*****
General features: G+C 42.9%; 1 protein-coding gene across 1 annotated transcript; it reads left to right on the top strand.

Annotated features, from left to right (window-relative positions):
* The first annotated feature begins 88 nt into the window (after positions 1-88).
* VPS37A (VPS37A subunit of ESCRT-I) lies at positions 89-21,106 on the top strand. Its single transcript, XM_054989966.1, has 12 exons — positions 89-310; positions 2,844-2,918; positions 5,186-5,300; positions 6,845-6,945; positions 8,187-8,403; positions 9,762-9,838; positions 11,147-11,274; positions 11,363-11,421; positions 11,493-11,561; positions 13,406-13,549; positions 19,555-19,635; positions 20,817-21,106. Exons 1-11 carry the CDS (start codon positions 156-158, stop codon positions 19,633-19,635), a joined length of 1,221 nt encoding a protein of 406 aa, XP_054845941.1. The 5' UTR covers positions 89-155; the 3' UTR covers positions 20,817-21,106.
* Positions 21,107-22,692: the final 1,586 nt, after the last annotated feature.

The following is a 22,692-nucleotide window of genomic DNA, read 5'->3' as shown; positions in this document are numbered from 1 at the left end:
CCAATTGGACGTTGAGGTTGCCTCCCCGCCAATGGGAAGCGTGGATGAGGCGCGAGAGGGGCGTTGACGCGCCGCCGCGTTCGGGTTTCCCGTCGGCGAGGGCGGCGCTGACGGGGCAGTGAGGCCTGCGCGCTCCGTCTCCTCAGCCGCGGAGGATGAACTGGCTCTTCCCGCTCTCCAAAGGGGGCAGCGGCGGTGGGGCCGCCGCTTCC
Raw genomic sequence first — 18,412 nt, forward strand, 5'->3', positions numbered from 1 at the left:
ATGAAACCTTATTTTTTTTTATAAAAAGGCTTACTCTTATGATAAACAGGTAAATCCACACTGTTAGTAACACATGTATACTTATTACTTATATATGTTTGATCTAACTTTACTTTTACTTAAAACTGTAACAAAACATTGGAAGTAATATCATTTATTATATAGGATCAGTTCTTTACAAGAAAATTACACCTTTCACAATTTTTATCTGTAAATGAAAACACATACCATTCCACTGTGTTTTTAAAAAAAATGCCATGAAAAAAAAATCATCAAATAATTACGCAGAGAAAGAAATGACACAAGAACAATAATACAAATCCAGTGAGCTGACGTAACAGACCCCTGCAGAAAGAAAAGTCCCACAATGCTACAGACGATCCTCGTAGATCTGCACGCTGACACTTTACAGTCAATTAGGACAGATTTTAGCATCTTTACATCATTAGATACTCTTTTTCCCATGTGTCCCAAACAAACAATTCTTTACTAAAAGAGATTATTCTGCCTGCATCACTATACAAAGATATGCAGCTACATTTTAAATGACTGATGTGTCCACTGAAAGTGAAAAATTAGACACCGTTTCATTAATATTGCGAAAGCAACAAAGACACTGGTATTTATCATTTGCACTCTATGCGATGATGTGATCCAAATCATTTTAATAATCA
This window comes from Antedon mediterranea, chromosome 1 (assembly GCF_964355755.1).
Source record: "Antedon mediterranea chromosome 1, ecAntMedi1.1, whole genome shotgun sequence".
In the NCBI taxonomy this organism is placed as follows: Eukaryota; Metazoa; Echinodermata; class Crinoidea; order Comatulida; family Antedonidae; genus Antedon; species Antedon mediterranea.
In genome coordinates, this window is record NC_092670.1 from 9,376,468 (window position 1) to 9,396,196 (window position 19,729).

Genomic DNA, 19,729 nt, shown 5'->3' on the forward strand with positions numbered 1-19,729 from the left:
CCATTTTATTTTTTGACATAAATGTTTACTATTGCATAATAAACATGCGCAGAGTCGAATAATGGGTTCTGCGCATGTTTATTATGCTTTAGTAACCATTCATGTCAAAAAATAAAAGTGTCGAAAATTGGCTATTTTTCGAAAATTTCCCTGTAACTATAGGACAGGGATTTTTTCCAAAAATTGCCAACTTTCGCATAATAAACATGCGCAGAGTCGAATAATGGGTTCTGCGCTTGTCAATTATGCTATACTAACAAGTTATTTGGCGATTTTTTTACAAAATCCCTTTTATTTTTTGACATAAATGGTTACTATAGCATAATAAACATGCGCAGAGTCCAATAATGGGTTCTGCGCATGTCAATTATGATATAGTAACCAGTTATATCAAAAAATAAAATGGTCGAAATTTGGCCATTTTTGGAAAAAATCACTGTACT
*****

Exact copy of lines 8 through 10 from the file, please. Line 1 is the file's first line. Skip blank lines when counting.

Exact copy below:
Raw genomic sequence first — 18,412 nt, forward strand, 5'->3', positions numbered from 1 at the left:
ATGAAACCTTATTTTTTTTTATAAAAAGGCTTACTCTTATGATAAACAGGTAAATCCACACTGTTAGTAACACATGTATACTTATTACTTATATATGTTTGATCTAACTTTACTTTTACTTAAAACTGTAACAAAACATTGGAAGTAATATCATTTATTATATAGGATCAGTTCTTTACAAGAAAATTACACCTTTCACAATTTTTATCTGTAAATGAAAACACATACCATTCCACTGTGTTTTTAAAAAAAATGCCATGAAAAAAAAATCATCAAATAATTACGCAGAGAAAGAAATGACACAAGAACAATAATACAAATCCAGTGAGCTGACGTAACAGACCCCTGCAGAAAGAAAAGTCCCACAATGCTACAGACGATCCTCGTAGATCTGCACGCTGACACTTTACAGTCAATTAGGACAGATTTTAGCATCTTTACATCATTAGATACTCTTTTTCCCATGTGTCCCAAACAAACAATTCTTTACTAAAAGAGATTATTCTGCCTGCATCACTATACAAAGATATGCAGCTACATTTTAAATGACTGATGTGTCCACTGAAAGTGAAAAATTAGACACCGTTTCATTAATATTGCGAAAGCAACAAAGACACTGGTATTTATCATTTGCACTCTATGCGATGATGTGATCCAAATCATTTTAATAATCA
This window comes from Antedon mediterranea, chromosome 1 (assembly GCF_964355755.1).